The word is out: Print is dead. Really?
Seven out of 10 Canadians read a printed newspaper each week. That does not sound very dead. In addition, 70% of newspaper readers only read printed editions. Newspapers clearly offer audiences valuable content.
The Internet is a wonderful thing, and digital development has aided the growth of many industries, newspapers included. The scoop has moved online.
Newspapers have a new voice. But it is not their only voice; 75% of Canadians read a newspaper each week in print or online.
But back to print … I am saddened and frustrated when I hear the words “print is dead.” I keep waiting for a funeral that never happens.
Yes, readership and readers are changing. Initially we thought ......[more]
10 September 2014 · By Kathleen Coleman
The same day two charming United States flight mates engaged in a war between a seat blocking, illegal knee defender gadget, and a flung cup of water on a United Airlines flight, I myself lounged comfortably in Delta Air Lines’ glorious Concourse G at the Minneapolis-St. Paul International Airport.
Sippin’ a microbrew. Eatin’ salty French fries. Perusin’ the iPad menu for a second course, soft industrial light shining down.
Techno music pulsed lightly. A gleaming marketplace offered made-to-order hot food, cold salads, baked goods, and sparkling, interactive dispensers of soda pop.
Hundreds of iPads in every seating area invited travelers to log onto Facebook, Twitter, and personal e-mail accounts, surf the Internet, and order food and drinks delivered to their seats in 15 minutes or less.
The vibe was modern, prosperous, chill.
In other words, not like an airport.
What lessons, my friends, can we news media folk take away ......[more]
28 August 2014 · By John Newby
I had the opportunity to attend the Leap Media Solutions Vail Roundtable this past week. One of the highlights of this event is the few hours spent with Professor Paul Wang, associate professor in the Medill integrated marketing communications department at Northwestern University.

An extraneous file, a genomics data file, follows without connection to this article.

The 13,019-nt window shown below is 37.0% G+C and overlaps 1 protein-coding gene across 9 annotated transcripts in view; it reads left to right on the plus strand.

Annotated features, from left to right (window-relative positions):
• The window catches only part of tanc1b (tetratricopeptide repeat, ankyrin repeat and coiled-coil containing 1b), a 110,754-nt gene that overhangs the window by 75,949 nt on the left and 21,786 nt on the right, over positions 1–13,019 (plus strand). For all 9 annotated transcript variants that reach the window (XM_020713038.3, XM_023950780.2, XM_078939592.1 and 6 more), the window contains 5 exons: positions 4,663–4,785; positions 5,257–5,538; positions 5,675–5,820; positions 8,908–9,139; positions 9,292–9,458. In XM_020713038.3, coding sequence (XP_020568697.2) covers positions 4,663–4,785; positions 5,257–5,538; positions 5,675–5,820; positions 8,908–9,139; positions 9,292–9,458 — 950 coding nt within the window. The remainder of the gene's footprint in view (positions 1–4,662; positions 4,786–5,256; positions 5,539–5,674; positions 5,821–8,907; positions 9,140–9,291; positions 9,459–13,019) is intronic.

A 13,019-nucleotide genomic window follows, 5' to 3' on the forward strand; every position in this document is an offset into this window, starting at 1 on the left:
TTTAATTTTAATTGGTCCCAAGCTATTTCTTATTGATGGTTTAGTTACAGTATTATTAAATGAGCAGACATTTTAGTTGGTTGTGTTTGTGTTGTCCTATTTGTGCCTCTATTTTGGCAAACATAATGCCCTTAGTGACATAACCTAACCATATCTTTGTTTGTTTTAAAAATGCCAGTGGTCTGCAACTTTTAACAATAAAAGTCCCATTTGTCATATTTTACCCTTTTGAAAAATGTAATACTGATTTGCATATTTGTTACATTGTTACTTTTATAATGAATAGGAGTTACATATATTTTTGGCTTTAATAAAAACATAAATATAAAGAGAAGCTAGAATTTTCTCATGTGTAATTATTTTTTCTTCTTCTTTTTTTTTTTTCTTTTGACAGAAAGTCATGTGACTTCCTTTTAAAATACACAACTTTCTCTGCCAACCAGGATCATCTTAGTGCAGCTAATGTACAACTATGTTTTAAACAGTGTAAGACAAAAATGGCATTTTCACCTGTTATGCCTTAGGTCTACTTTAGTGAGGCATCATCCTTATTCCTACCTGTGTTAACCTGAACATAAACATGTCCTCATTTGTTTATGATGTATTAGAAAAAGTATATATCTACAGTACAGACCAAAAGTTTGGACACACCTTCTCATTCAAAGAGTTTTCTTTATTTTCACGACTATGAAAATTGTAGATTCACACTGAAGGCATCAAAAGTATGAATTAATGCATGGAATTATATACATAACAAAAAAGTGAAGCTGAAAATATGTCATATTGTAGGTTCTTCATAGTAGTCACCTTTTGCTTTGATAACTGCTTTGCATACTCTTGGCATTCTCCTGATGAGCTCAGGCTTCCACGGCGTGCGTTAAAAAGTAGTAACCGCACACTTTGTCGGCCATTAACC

One of the key take-aways this year for me is the concept of “contradictory truths.”
What is a contradictory truth? Simply, it is a situation where both sides bring valid truth to their side of argument or dilemma. In other words, both sides can make a valid and truthful argument as to why their choice or course of action is the right way.
As I was listening to Professor Wong, it occurred to me that the news media industry is full of many contradictory truths. Should we eliminate a day of distribution? Should we construct a meter or a paywall or remain free? Should we stress digital over print at all cost? Will either digital or print really ......[more]
24 August 2014 · By Elisabeth Clark
Recently HBO’s John Oliver described native advertising on his “Last Week Tonight” show. If you haven’t seen this, watch it now (video below). It may be the most important thing you do today.
Oliver provided a comic narrative about the long-standing separation of church and state — i.e. advertising and news — in the newspaper industry, and how that line is now blurred with native advertising.
He showed a clip of New York Times executive vice president of advertising, Meredith Levien, defending native advertising at a conference: “Let me start by vigorously refuting the notion that native advertising has to erode consumer trust or compromise the wall that exists between editorial and advertising. Good native advertising is just not meant to be trickery. It’s meant to be publishers sharing storytelling tools with marketers.”
But Oliver called native advertising out for what it really is: “Exactly, it’s not trickery. It’s sharing storytelling tools. And that’s not bullshit. It’s ......[more]
14 August 2014 · By Dan Johnson
We’re fast approaching my favourite time of year. I love autumn – the smells, the colours, football, a feeling of togetherness.
As a circulation sales manager, I look forward to the excitement of increased sales, both in home delivery and single copy, as the vacation season winds down and consumers settle in and prepare for the winter months ahead.
For most media companies, the fall also represents the start of a new school year and an opportunity to reach arguably the industry’s most important audience: young readers.
The idea for this blog post came to me when a potential client asked if the company I work for had ever done any Newspapers-in-Education funding programmes. I was somewhat surprised to hear this request, simply because most newspapers have cut back on investment in student readership programmes such as NIE.
This gave me pause to reflect on the importance of student readership and the fact that many newspaper companies have ...